Opinion

Get your kids vaccinated now | Editorial

It should be harder for parents to let their kids skip vaccinations, and thanks to Legislative action, it will be so effective July 22.

Washington state residents as a whole and Island County in particular have been an embarrassment when it comes to the percentage of children who have not been vaccinated. It should be no higher than 10 percent. Oak Harbor School District is at the top edge at around 10 percent, while South Whidbey hovers around 19 percent and Central Whidbey 20 percent, according to the Department of Health,

In essence, on South and Central Whidbey, one public school child in five is not vaccinated against dangerous childhood diseases including whooping cough (pertussis), measles and hepatitis. They’re a danger to themselves and others.

The new law, endorsed by Rep. Barbara Bailey, R-Oak Harbor, among others, requires parents desiring an exemption from state law to submit proof that a health care provider has informed them of the risks and benefits of immunization. Immunizations are required to attend school unless parents sign such a statement.

At present, parents simply check a form. Out of 1,110 Whidbey Island students exempt from immunizations this year, 1,045 simply checked “personal reason.” A few others listed medical reasons and a handful religious reasons.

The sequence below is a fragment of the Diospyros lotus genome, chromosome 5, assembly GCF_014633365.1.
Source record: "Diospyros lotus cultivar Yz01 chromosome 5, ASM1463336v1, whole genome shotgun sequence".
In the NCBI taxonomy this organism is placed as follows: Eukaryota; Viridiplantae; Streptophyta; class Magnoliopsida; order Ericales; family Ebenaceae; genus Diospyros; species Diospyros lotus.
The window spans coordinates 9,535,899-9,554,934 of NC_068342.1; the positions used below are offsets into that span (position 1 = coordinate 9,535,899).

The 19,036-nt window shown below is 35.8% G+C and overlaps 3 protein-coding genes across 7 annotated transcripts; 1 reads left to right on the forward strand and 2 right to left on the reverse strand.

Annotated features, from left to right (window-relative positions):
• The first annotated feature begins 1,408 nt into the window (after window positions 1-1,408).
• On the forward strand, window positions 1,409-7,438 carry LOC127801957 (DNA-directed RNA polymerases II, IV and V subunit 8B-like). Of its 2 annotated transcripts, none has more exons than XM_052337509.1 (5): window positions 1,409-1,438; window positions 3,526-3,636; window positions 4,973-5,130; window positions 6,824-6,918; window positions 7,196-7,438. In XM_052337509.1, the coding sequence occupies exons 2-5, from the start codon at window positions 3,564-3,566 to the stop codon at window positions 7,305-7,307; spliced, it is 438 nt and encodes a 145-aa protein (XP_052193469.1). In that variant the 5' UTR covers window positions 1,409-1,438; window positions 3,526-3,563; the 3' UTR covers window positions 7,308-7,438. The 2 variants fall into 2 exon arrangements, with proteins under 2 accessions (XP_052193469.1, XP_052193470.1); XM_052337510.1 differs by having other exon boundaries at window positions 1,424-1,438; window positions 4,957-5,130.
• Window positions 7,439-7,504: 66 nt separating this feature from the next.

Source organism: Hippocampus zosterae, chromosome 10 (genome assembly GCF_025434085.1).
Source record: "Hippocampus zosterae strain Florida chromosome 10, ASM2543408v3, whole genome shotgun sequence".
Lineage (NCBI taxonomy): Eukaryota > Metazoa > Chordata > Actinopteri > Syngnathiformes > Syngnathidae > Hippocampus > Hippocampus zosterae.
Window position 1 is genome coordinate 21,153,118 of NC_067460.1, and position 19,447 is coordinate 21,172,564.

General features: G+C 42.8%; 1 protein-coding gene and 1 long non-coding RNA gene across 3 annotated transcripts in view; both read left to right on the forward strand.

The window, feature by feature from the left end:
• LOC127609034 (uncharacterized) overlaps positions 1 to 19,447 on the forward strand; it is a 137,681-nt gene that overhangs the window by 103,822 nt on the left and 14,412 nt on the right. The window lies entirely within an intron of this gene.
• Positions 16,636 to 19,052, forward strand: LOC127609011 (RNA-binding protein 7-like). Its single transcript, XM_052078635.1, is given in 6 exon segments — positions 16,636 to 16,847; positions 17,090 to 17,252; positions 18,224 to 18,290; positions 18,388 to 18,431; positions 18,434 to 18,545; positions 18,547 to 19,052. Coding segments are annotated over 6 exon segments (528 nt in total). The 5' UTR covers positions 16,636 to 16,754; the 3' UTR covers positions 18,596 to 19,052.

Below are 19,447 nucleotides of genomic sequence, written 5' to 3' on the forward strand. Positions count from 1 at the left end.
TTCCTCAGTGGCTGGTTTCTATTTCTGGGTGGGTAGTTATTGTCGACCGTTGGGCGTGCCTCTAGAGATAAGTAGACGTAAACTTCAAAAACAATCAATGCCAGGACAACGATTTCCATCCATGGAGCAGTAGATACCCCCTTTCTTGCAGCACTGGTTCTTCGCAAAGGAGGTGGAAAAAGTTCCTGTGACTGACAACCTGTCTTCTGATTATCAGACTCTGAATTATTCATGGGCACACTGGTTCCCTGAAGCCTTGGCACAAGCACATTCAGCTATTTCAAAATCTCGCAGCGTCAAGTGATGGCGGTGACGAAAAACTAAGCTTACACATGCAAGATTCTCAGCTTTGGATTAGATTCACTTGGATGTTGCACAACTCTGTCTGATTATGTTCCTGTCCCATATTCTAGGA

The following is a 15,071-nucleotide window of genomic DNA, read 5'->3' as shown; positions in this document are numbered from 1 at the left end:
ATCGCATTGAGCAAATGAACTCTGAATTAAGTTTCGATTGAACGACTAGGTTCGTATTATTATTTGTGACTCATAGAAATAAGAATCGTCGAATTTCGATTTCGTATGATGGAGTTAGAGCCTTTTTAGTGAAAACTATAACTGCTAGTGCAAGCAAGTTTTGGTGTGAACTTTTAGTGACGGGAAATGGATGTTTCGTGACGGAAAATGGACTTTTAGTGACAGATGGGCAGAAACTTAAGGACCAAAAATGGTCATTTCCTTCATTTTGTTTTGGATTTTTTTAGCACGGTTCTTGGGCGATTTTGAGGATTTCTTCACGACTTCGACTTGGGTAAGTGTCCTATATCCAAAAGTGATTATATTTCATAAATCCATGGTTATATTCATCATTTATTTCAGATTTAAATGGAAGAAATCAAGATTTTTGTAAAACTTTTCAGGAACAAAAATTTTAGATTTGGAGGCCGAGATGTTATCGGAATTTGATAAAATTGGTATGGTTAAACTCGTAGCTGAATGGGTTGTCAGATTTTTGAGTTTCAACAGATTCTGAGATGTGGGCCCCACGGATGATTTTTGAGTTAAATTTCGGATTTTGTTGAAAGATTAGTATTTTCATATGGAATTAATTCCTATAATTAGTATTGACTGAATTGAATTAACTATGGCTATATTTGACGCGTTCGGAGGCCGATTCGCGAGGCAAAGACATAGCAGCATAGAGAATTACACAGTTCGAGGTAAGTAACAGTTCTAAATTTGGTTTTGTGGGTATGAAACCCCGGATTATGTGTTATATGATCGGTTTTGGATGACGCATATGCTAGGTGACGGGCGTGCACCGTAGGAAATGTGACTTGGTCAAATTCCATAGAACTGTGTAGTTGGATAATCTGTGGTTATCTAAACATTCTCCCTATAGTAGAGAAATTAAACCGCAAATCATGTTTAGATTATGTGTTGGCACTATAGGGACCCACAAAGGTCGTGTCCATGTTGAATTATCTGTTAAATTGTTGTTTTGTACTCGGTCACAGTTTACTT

The new law still allows for religious or philosophical exemptions from vaccinations, but at least assures that decisions are made in an informed manner. If a health care worker tells parents of the scourge of past measles and pertussis epidemics, for example, they may be more inclined to protect their own children. Many older people today are still haunted by deaths of loved ones caused by diseases that today have almost disappeared, thanks to the scientific miracle of immunizations. All the legislation does is make sure parents have the information they need to make an informed decision.

Whidbey Island had a few pertussis cases last year, and in 2008 there was a widespread scare that kept some local baseball teams from traveling off-island. Lack of immunizations and comparably high disease rates is nothing to boast about.

There are risks involved in immunizations but those risks are minuscule compared to letting a disease get out of control in the community. All parents should have their kids vaccinated before they return to school next fall.

 

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